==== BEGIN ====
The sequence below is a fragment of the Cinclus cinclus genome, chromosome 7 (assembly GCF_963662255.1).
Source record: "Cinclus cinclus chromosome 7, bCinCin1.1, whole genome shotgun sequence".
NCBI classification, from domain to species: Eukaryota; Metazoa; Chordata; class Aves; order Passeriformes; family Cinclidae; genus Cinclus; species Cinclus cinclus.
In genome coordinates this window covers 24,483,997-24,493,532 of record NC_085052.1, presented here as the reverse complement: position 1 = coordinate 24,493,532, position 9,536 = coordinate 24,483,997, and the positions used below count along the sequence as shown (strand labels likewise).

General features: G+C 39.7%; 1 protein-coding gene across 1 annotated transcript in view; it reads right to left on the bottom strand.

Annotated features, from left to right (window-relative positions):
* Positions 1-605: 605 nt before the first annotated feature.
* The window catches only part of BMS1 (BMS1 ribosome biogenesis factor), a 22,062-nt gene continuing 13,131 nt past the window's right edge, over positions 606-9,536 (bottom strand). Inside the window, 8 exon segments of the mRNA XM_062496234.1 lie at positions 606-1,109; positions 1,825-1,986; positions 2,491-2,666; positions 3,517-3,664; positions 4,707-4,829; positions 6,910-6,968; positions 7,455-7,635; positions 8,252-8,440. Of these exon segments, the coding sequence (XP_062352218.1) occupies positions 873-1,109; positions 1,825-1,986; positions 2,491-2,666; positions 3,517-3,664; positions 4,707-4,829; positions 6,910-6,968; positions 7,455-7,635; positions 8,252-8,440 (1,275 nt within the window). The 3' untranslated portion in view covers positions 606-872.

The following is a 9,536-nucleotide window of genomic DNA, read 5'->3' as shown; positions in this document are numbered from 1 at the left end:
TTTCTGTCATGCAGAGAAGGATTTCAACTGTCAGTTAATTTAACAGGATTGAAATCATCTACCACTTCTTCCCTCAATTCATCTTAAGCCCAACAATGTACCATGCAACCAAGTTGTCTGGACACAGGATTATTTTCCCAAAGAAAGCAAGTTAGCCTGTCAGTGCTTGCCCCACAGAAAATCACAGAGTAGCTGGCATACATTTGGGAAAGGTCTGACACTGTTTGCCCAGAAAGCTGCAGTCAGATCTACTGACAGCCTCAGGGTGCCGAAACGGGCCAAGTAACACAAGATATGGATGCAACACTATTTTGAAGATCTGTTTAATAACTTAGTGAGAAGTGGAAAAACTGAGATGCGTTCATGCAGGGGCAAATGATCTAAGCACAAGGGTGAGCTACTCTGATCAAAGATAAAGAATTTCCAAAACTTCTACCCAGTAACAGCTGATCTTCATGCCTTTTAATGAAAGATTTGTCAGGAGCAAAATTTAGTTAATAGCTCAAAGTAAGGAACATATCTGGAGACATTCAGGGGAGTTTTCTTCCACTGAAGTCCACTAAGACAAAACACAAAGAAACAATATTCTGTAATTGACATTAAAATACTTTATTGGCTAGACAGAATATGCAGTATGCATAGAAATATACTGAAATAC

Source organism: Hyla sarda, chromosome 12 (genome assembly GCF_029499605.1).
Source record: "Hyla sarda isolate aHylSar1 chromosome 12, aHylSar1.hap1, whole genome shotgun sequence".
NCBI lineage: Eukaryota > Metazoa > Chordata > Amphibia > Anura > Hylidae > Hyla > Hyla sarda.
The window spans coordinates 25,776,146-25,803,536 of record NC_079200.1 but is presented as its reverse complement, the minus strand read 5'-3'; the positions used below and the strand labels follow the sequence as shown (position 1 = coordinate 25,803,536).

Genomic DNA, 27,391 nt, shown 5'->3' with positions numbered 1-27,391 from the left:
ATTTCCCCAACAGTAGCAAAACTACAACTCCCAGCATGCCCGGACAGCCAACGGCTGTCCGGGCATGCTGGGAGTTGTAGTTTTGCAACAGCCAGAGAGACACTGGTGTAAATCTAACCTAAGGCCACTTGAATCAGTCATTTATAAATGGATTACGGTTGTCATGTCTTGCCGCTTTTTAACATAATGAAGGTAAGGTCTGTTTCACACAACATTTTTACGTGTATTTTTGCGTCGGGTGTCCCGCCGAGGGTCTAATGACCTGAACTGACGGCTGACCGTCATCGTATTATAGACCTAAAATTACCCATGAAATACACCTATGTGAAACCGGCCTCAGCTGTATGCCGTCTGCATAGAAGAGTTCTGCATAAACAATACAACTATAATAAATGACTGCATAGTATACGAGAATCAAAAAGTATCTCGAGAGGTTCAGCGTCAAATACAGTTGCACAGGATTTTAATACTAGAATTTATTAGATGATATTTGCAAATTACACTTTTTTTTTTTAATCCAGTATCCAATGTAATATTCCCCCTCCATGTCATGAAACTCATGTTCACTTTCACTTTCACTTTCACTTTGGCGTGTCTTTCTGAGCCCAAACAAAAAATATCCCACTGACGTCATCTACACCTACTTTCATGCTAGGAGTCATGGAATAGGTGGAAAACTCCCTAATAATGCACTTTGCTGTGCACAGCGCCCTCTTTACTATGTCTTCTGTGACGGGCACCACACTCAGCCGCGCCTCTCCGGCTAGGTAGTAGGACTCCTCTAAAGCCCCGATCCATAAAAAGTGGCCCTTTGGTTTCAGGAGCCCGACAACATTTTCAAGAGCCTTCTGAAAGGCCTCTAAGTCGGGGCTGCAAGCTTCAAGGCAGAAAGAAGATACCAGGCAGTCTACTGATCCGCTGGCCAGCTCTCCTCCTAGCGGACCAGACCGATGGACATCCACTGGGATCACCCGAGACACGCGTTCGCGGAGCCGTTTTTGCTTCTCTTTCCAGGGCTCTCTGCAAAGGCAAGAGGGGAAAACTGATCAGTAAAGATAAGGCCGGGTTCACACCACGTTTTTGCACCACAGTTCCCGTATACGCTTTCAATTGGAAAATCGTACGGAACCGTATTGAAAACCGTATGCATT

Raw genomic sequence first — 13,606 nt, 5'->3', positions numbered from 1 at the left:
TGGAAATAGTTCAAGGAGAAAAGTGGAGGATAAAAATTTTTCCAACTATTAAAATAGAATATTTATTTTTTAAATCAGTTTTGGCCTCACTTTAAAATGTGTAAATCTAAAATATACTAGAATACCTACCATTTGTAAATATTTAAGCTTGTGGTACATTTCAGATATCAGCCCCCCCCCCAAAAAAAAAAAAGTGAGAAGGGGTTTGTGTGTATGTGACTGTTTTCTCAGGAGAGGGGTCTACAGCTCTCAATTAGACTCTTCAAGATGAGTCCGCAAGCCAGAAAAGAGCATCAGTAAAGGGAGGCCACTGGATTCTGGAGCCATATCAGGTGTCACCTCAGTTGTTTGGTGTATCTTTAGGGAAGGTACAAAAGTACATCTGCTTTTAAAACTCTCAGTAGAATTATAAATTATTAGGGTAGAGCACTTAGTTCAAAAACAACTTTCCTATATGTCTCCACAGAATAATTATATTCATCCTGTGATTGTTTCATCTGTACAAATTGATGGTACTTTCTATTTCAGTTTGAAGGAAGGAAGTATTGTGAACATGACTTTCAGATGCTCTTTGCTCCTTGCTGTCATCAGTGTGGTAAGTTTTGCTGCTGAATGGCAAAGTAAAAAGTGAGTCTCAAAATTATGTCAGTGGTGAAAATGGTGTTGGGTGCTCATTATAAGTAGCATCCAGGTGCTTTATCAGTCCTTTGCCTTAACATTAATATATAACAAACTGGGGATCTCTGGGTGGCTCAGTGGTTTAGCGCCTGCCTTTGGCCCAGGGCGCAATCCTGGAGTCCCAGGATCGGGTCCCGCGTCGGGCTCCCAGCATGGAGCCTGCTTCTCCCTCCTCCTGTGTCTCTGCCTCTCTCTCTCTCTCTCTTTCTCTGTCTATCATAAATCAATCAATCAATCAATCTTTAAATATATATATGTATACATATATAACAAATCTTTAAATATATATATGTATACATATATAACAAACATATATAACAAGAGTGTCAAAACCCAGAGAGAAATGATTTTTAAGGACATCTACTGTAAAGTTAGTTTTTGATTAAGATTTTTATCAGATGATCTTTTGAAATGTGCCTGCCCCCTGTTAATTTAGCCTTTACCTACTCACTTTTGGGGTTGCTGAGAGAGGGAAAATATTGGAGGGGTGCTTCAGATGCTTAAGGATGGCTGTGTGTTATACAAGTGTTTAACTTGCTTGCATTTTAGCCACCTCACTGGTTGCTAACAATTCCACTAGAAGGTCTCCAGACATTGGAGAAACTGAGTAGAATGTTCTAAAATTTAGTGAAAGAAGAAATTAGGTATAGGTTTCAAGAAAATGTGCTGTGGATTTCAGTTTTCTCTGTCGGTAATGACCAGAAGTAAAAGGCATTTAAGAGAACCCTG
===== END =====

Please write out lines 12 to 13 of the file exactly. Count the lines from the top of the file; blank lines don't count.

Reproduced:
Source record: "Hyla sarda isolate aHylSar1 chromosome 12, aHylSar1.hap1, whole genome shotgun sequence".
NCBI lineage: Eukaryota > Metazoa > Chordata > Amphibia > Anura > Hylidae > Hyla > Hyla sarda.